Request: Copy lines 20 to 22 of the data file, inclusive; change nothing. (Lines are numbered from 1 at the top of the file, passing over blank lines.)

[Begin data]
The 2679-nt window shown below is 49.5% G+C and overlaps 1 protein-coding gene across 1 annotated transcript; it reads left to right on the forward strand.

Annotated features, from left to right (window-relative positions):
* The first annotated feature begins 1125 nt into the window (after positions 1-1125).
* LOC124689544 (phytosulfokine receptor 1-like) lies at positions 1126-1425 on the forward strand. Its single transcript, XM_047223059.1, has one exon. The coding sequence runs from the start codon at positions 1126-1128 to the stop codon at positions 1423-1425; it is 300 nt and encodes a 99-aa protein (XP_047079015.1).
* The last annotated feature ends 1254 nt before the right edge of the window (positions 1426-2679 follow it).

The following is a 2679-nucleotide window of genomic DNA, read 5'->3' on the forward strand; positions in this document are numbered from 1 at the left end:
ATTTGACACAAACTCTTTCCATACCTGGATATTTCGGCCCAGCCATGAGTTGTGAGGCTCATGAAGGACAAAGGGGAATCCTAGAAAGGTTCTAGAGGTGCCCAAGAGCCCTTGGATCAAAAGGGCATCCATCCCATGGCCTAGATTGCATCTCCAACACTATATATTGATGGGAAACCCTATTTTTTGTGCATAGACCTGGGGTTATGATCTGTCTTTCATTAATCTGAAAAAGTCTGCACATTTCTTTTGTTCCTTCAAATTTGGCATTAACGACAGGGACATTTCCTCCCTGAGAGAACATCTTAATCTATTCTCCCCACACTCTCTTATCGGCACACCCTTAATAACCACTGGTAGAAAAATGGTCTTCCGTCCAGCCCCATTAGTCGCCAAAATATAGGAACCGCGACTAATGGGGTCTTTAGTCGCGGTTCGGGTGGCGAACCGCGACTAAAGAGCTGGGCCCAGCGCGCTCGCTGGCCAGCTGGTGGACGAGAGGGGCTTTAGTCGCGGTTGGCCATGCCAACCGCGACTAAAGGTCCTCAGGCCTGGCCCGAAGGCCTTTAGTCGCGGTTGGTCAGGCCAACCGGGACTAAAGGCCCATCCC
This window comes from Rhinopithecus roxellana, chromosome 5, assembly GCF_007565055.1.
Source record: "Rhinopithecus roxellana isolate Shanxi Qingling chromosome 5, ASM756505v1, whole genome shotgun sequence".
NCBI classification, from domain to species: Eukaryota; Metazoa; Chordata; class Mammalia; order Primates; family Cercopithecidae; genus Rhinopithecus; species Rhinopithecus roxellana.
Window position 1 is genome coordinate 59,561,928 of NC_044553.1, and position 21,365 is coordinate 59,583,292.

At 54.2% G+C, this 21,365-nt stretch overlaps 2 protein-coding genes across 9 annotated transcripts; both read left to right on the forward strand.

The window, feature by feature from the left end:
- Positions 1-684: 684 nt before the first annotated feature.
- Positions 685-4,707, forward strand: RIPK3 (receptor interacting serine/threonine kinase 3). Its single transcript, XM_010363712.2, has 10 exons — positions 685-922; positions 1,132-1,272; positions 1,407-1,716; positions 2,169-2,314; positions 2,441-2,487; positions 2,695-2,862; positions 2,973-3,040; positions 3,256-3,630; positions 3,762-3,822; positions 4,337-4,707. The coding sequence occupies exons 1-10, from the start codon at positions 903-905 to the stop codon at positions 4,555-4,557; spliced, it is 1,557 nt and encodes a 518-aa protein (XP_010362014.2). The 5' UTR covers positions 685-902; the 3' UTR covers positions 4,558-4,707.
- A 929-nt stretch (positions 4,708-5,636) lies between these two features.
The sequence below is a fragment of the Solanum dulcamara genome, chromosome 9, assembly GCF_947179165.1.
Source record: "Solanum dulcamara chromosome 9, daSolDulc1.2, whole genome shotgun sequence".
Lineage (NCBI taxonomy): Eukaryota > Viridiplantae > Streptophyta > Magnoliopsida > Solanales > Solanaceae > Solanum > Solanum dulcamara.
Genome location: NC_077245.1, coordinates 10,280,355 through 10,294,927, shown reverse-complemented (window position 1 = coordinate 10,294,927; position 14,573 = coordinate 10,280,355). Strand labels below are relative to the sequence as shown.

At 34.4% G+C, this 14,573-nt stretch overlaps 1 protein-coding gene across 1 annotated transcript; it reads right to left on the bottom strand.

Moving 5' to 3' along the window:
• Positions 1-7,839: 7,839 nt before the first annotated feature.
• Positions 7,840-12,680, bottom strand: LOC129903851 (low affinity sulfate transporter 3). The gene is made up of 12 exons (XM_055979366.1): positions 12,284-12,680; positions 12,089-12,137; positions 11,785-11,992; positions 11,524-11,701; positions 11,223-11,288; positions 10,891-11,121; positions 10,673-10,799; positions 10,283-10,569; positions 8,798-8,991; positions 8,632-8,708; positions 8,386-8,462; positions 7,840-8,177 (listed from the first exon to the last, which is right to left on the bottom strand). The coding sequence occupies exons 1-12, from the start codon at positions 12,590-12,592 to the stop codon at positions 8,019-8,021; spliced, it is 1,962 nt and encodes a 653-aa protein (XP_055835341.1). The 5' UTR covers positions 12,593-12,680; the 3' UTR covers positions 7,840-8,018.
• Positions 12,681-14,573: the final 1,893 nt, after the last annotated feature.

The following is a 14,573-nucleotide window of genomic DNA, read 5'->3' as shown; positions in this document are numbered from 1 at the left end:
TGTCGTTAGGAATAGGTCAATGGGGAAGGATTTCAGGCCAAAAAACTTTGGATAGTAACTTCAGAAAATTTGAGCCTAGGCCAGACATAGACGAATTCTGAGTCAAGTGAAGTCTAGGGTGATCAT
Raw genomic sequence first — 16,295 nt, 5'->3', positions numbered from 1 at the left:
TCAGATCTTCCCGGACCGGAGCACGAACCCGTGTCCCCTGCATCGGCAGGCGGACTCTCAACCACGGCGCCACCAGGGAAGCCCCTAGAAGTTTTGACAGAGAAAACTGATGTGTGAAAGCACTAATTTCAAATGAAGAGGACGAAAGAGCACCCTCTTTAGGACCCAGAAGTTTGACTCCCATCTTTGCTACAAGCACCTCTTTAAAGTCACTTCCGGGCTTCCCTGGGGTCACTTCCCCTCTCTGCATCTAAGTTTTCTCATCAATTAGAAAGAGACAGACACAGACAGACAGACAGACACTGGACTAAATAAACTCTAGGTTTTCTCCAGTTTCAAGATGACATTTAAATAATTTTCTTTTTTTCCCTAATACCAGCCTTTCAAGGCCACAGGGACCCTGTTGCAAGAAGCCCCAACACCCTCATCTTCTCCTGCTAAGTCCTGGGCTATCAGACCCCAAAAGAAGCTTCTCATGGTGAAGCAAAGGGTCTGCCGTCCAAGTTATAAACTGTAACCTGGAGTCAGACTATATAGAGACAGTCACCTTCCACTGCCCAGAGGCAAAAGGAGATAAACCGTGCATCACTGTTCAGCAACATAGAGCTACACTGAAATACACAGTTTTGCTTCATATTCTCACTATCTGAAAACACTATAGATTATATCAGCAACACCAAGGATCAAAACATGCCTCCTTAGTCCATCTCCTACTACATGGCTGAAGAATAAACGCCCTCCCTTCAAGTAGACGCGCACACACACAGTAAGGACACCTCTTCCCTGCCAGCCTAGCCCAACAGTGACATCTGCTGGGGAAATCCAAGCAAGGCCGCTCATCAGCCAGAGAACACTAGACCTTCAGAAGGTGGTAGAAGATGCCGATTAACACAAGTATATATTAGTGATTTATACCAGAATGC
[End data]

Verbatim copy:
Genome location: NC_077245.1, coordinates 10,280,355 through 10,294,927, shown reverse-complemented (window position 1 = coordinate 10,294,927; position 14,573 = coordinate 10,280,355). Strand labels below are relative to the sequence as shown.

At 34.4% G+C, this 14,573-nt stretch overlaps 1 protein-coding gene across 1 annotated transcript; it reads right to left on the bottom strand.

Moving 5' to 3' along the window: